DEADNAME • by Tim Boiteau

Mike Westover is dead, but his name still has power.

Michelle shuts her apartment door, locks it, and takes a deep breath in the quiet of the dark kitchen. She slips out of her heels and secures them in their cubbyhole, then sheds her coat and hangs it on the wall, hands still shaking.

Lights on, the apartment is spic-and-span, but comfortable. One year ago, before the hormones and electrolysis, before the name and gender changes, before she had shed every clinging scale of the old self, the place had been radically different: mismatching, messy, uncertain. The habitat of something not quite human.

She hadn’t felt human in those days. She’d felt grotesque, as if she were squeezed inside a maze-like skin that could be molted only with a very complex pattern of wriggling.

I should have moved as well, she thinks. Should have. Should have. Her address was the one tag of her former life that has remained constant. Well, there’s still time for that. But for now, no trace of the place’s old self remains.

“Mike?”

The voice of the police officer, Officer Lynch. Scott Lynch in some former life, the pimple-faced, tuba-playing, class clown.

“Mike Westover?”

Michelle had smiled tightly into the flashlight beam. “Hi Scott.” Then added, “Or should I call you Officer Lynch now?” Hoping he would take the hint.

She connects to her stereo and plays Mazzy Star’s She Hangs Brightly. The music is a salve.

Officer Lynch hadn’t taken the hint. A taillight out. That’s why she’d been pulled over. She’d had two martinis (three counting the spilled one) at The Speakeasy with a blind date that made exaggerated (martini-spilling) gestures, but Officer Lynch had been more interested in an innocent catch-up with his high school class of ’01 classmate, than her sobriety. Had likely already heard rumors. Hadn’t meant anything by it, she thinks. Yet throughout the encounter “Mike” had cropped up again and again.

Each time she had felt a bubbling up inside her. Not anger at Scott (Officer) Lynch, but the sensation of how she had felt for the past thirty years of her life, before Mike had been buried. A sluggishness, like her body had been coated in a heavy slime.

“Mike Westover?”

As she puts on the kettle, she can still hear the tone of incredulity, can see the rain dripping off the brim of Scott’s hat, glinting blue in the police lights.

Her tea preparations aren’t as smooth as in normal circumstances. She goes to the cupboard multiple times, changes her mind about the mug, decides for and then against milk. The kettle rattles.

“Mike Westover.”

No longer a question.

The blue indicator flips off.

She pours the steaming water over the tea bag, then notices the mug on the counter expelling steam. Chipped, the ceramic faded, a souvenir from a trip to Niagara Falls she had taken with an ex-girlfriend ten years ago. In her attempts for a clean slate, Michelle had donated or trashed almost everything from Mike’s life.

Including this mug.

And yet ….

She carries the tea into the living room, then stops at the threshold. Here, superimposed over her life, grows the castoff skin. The faux leather couch bulging out of the cream-colored fabric of her loveseat, red paint bleeding through the slate-gray walls. The glass of her current coffee table has married with the dark mahogany of Mike Westover’s, creating a strange translucent creature of wood. The lightbulbs of the floor lamp flicker between the bronze light of the Edison bulb to the LCDs Mike used to buy.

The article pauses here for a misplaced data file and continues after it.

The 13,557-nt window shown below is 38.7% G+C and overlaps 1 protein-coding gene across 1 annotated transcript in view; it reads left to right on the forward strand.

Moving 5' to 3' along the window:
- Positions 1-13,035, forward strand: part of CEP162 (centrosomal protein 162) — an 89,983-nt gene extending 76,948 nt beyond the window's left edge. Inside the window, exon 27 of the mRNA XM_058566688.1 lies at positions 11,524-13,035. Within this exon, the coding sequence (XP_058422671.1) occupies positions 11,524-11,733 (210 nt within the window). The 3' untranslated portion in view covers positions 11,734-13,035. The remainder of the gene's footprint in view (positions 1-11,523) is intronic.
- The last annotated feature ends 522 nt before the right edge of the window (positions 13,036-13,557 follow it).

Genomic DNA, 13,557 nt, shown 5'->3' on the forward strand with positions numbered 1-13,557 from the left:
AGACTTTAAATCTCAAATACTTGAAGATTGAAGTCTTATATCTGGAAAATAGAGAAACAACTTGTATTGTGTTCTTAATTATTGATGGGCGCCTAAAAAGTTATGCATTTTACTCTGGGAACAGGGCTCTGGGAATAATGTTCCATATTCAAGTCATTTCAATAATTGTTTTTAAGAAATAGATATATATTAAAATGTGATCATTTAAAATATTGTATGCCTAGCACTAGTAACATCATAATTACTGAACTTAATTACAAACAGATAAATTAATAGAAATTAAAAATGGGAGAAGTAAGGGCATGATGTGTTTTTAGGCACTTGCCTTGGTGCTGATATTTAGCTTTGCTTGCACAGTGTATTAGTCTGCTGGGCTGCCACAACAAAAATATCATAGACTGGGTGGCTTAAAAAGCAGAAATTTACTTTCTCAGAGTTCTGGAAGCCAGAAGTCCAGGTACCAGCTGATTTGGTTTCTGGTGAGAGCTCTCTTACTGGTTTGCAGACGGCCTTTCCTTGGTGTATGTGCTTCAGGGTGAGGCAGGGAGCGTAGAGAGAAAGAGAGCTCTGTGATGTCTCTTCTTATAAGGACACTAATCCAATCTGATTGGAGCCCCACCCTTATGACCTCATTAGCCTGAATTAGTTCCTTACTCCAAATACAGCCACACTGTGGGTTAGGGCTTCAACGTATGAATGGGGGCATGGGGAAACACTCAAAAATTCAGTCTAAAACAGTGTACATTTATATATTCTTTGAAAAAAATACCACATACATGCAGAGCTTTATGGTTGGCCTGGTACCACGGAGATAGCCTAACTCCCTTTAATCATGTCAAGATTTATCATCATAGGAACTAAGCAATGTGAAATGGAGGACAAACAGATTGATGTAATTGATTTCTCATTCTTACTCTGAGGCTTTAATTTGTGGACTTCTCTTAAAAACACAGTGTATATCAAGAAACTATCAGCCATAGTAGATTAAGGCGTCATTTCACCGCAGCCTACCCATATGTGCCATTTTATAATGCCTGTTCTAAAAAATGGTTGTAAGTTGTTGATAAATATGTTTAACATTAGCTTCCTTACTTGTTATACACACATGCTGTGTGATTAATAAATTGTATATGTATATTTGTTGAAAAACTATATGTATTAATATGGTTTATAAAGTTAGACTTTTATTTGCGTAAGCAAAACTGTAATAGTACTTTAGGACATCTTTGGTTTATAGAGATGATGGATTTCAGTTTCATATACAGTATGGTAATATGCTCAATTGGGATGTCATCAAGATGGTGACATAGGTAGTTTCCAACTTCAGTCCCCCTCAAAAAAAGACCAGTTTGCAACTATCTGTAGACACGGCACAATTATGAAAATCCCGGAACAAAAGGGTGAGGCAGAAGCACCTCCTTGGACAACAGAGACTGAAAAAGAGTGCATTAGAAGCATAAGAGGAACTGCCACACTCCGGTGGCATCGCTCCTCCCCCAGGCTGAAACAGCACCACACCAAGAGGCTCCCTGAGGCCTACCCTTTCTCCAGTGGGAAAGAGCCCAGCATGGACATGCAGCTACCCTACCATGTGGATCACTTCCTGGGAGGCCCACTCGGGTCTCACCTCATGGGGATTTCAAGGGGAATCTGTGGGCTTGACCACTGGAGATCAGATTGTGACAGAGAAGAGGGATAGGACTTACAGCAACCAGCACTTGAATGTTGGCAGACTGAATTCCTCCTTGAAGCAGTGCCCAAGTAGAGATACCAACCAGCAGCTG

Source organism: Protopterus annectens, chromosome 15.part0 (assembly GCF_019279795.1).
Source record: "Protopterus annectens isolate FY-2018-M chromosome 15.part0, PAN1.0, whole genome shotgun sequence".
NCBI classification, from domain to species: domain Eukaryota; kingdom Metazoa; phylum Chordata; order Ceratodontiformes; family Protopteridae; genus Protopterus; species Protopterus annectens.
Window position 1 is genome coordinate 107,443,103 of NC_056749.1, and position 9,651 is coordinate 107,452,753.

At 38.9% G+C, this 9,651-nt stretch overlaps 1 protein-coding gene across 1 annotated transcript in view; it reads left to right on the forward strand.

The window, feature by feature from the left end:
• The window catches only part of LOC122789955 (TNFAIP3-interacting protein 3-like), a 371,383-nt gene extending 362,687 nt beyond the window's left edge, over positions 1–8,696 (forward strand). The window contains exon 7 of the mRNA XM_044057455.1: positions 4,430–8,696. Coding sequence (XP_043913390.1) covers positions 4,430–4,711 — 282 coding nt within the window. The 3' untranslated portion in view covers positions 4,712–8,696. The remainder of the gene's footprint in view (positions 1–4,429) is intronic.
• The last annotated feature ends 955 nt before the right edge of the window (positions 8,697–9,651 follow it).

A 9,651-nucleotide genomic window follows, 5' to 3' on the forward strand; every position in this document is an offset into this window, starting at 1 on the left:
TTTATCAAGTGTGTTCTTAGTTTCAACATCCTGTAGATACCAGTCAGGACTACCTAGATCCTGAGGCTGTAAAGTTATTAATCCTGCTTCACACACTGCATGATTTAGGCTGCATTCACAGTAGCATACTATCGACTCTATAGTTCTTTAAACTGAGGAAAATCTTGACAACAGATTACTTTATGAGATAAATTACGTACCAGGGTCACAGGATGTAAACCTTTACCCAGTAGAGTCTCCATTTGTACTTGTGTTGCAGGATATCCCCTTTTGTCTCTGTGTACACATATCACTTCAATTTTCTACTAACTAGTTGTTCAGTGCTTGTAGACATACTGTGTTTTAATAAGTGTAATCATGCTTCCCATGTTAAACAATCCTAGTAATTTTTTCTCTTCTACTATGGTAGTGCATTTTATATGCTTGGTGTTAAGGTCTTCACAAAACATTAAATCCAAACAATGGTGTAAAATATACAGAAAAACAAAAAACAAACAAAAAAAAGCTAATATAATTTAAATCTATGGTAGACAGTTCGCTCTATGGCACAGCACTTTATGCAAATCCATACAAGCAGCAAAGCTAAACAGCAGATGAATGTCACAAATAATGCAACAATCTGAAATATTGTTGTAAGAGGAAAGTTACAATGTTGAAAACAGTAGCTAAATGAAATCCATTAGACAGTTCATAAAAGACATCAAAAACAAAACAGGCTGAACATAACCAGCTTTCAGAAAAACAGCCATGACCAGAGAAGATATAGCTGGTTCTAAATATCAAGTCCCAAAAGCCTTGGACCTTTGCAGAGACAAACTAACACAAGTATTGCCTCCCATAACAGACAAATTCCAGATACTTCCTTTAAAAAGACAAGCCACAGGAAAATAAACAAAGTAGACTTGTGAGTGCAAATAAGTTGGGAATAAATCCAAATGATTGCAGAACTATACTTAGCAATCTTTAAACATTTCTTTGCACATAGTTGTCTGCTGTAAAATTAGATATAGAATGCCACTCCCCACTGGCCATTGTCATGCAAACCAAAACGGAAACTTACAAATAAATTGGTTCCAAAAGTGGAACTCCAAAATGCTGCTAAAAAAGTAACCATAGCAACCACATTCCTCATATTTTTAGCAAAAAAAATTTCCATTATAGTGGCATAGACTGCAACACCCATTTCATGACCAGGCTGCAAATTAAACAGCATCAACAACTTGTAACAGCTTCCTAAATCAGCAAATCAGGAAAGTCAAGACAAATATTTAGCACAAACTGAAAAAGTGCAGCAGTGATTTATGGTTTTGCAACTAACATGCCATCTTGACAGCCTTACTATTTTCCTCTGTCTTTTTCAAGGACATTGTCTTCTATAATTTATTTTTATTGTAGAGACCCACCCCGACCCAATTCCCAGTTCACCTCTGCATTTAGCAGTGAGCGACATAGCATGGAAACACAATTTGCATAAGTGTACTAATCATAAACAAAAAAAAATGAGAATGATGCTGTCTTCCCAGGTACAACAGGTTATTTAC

Everything is still. The thrash of the rain, the traffic from the distant interstate, the ticking of an analog clock she had boxed and brought to Goodwill several years ago.

Seated on the growing couch is an empty skin wearing jeans and collared shirt — the uniform of an IT worker. Its gaping mouth and eyes are black holes.

“Have a seat,” the skin of Mike says. “We have to talk.”

Michelle does not comply so much as fall forward into the room as if the floor had tilted beneath her.

Someone drugged my martini, she thinks.

“Drink up, Michelle.”

The thing moves its arms to pantomime the action of drinking, and Michelle’s body, as if attached to strings, follows suit, spilling a little onto her dress. Scalds her lips and tongue.

“Wh-what do we have to talk about?”

“I’m back. Needless to say.” The skin’s lips never move, the eyes never blink. The voice echoes from somewhere deep inside.

“Please, Mike. You’re going to have to leave.”

“You had no right. To discard me the way you did.”

“But-but … we’re the same person.”

“And yet you get to live on without me. No, Michelle. I need blood and bone and viscera, and we both know only one person in this world is a match — even if we don’t agree about… everything. So drink.” The thing puppeteers Michelle to have another sip.

The mug appears to have grown in Michelle’s hands: a giant bowl of Earl Grey.

“I think I’ve had enough,” Michelle whispers. The mug has grown too heavy for her to hold onto, and she drops it onto the floor, as she herself shrinks down into the folds of her dress. She struggles to climb free of the endless, smooth folds of glittery blue. Panicking, sure she will drown here in this sea of fabric, she is suddenly lifted free and is soaring through the living room, which had become an enormous universe, now fully Mike Westover’s — every inch of Michelle having been consumed beneath the regrowth.

“I just have to keep going,” the Mike-skin says, dangling the tiny body of Michelle over the gaping black mouth. “Nothing personal. Purely instinctual.”

I’m not in my right mind, she thinks, plummeting into the darkness.

I’m not myself.

Not myself.


Tim Boiteau is a Writers of the Future winner and is the author of The Drummer Girl, a dark fantasy novel. He lives in Michigan and is currently finishing up his second novel.


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